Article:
Progressive Retinal Atrophy (PRA2 type)

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Find out if your Golden Retriever could develop Progressive Retinal Atrophy (PRA) caused by TTC8 at CAGT.

Categories ,
Turnaround 1-2 weeks
Breed(s) , , ,
OMIA OMIA001984-9615
Aliases , ,

Results from this test will be reported as detailed in the Registry Reporting list.


Progressive retinal atrophy (PRA) is the most common form of inherited disease affecting the retina in dogs; the retina detects light and sends images to the brain. Progressive degeneration of the retina at the back of the eye is characteristic of PRA and leads to vision loss and blindness. PRA is not painful to dogs, and the first signs of the disease tend to be bumping in to objects, such as a piece of furniture that has been moved. Mutations in different genes cause genetically different forms of PRA. It affects many different breeds of dog, but each genetically distinct form usually affects one or a small number of breeds.

At least two genetically distinct forms of progressive retinal atrophy are found in Golden Retrievers. Research suggests that there may be at least one form that has not yet been identified. A mutation in a gene called TTC8 causes the specific form of PRA detected by this test. In humans TTC8 is also known as BBS8 and is associated with Bardet Biedl Syndrome and with non-syndromic Retinitis Pigmentosa. PRA is the primary feature in dogs homozygous with the mutation in TTC8, but they can also present with other characteristic such as obesity, renal anomalies, sperm defects and anosmia. The average age of onset of ophthalmic clinical signs is around 5 years, but can be variable. There is no cure for this form of PRA, but using the DNA test to identify dogs that carry the mutation in TTC8 will prevent further spread of this blinding condition in this lovely breed.

Autosomal Recessive

The single nucleotide insertion in the gene called TTC8 that causes progressive retinal atrophy (PRA) in golden retrievers is recessive. This means that dogs that carry two copies of the mutation (homozygotes) will almost certainly develop PRA during their lives, and may also have or develop obesity, renal anomalies, sperm defects and anosmia. Dogs that carry a single copy of the mutation (also known as carriers or heterozygotes) will not develop PRA as a result of the TTC8 mutation, but they will pass the mutation onto about half of any offspring they have. Breeding dogs that will not develop PRA should be the breeder’s priority, with a reduction in mutation frequency within the whole breed being the secondary, longer-term target.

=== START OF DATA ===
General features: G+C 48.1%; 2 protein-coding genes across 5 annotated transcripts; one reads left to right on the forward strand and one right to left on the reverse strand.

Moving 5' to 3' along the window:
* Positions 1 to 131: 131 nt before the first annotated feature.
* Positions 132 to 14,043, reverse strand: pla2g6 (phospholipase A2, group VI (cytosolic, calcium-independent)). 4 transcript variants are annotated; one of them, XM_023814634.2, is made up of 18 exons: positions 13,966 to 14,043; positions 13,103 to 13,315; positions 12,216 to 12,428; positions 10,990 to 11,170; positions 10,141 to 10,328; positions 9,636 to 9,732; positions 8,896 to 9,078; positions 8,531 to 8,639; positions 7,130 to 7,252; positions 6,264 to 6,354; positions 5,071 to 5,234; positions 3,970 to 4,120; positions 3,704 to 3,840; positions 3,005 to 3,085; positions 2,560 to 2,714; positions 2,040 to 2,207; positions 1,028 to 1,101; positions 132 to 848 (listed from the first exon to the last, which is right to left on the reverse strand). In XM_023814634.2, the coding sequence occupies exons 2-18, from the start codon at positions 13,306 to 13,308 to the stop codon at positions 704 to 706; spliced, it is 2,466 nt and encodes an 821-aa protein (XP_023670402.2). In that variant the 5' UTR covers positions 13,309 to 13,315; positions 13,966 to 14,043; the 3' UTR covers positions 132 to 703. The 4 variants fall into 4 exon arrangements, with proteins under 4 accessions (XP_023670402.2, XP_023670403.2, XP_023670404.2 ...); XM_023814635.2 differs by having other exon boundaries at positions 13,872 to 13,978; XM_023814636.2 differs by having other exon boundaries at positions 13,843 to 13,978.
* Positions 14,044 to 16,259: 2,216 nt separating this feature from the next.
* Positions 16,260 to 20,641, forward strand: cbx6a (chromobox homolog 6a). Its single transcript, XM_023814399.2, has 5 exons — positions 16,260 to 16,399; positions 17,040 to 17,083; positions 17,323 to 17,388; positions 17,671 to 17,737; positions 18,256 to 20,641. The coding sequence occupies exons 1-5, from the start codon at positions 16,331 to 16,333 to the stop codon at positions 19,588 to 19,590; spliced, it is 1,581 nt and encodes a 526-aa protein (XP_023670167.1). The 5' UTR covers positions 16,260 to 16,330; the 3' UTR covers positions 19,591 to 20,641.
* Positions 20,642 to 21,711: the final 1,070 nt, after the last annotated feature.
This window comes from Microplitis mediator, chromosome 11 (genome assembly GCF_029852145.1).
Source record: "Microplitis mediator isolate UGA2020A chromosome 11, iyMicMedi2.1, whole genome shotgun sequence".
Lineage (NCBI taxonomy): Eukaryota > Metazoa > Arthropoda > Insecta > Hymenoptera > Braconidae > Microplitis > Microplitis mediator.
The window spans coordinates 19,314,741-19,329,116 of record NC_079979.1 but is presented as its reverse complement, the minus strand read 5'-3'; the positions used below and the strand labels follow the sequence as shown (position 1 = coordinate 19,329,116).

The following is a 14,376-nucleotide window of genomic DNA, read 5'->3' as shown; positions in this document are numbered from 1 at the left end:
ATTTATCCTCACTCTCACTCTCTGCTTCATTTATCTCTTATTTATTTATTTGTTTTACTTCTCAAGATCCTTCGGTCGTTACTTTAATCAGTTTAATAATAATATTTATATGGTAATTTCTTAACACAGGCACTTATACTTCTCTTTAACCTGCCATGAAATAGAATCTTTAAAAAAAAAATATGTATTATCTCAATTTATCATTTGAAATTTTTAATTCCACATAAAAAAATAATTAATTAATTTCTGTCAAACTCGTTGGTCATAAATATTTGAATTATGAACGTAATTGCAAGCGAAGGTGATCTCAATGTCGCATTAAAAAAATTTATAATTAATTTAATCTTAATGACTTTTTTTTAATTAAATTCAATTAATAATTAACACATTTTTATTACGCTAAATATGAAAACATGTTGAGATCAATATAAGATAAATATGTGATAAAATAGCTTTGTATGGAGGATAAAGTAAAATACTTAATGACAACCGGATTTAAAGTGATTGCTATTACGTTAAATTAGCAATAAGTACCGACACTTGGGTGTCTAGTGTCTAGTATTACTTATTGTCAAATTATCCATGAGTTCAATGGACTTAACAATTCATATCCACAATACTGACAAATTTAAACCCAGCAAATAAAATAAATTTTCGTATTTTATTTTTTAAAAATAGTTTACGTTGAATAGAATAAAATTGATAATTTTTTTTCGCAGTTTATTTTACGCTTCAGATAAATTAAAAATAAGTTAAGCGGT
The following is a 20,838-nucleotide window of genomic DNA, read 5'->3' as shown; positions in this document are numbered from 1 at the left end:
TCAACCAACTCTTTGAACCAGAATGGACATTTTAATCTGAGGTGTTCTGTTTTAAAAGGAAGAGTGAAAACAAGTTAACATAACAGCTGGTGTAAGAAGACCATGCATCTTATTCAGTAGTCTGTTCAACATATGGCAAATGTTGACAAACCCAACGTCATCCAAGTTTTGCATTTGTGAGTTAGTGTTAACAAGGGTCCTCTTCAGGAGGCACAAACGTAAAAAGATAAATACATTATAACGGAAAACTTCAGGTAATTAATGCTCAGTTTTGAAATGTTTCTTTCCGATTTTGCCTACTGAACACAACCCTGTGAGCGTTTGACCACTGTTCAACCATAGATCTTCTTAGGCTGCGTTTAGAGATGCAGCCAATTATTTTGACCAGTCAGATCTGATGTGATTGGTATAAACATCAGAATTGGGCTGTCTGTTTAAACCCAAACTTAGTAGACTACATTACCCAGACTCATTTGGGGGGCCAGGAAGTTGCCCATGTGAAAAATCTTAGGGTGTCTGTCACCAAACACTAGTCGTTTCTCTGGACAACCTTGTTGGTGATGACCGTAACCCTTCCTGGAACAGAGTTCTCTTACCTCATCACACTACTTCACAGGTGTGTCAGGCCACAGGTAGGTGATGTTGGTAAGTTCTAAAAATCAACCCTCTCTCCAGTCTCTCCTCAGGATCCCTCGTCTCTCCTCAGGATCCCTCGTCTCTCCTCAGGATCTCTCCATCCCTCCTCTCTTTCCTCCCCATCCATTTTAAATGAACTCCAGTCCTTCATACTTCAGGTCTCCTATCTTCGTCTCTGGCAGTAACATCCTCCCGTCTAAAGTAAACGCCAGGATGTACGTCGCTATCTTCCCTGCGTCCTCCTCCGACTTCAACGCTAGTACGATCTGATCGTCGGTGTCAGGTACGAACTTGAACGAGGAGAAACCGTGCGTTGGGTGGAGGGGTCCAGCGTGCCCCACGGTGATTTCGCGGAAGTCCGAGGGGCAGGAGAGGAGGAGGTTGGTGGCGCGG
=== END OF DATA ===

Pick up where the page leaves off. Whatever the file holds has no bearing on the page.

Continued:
Carriers can be bred from safely, provided they are mated to a dog that has also been tested and is clear of the TTC8 mutation (i.e. carry no copies of the mutation). If a carrier is mated to a clear dog approximately half of the resulting puppies will also be carriers, so should be tested themselves prior to breeding. Breeding carriers to tested, clear dogs is safe, in terms of avoiding dogs affected with PRA, and will help to maintain the genetic diversity of a breed. It is therefore encouraged, particularly in the first few generations following the availability of a new genetic test, so that other desirable characteristics and traits can be preserved before the frequency of the disease mutation within the breed is gradually reduced.

Gene TTC8
Variant Single nucleotide Deletion (c.669delA)
Assay Type Variant Specific
Inheritance Autosomal Recessive
Severity Low-Moderate: Affected animals experience discomfort or dysfunction of some kind, but life expectancy is not affected.

1. Downs LM, Wallin-Hakansson B, Bergstrom T, et al. (2014) A novel mutation in TTC8 is associated with progressive retinal atrophy in the golden retriever. Canine Genet Epidemiol. 1(4): 4. DOI: 10.1186/2052-6687-1-4.

2. Mäkeläinen S, Hellsand M, Van Der Heiden AD, et al. (2020) Deletion in the Bardet–Biedl Syndrome Gene TTC8 Results in a Syndromic Retinal Degeneration in Dogs. Genes. 11(9): 1090. DOI: 10.3390/genes11091090.

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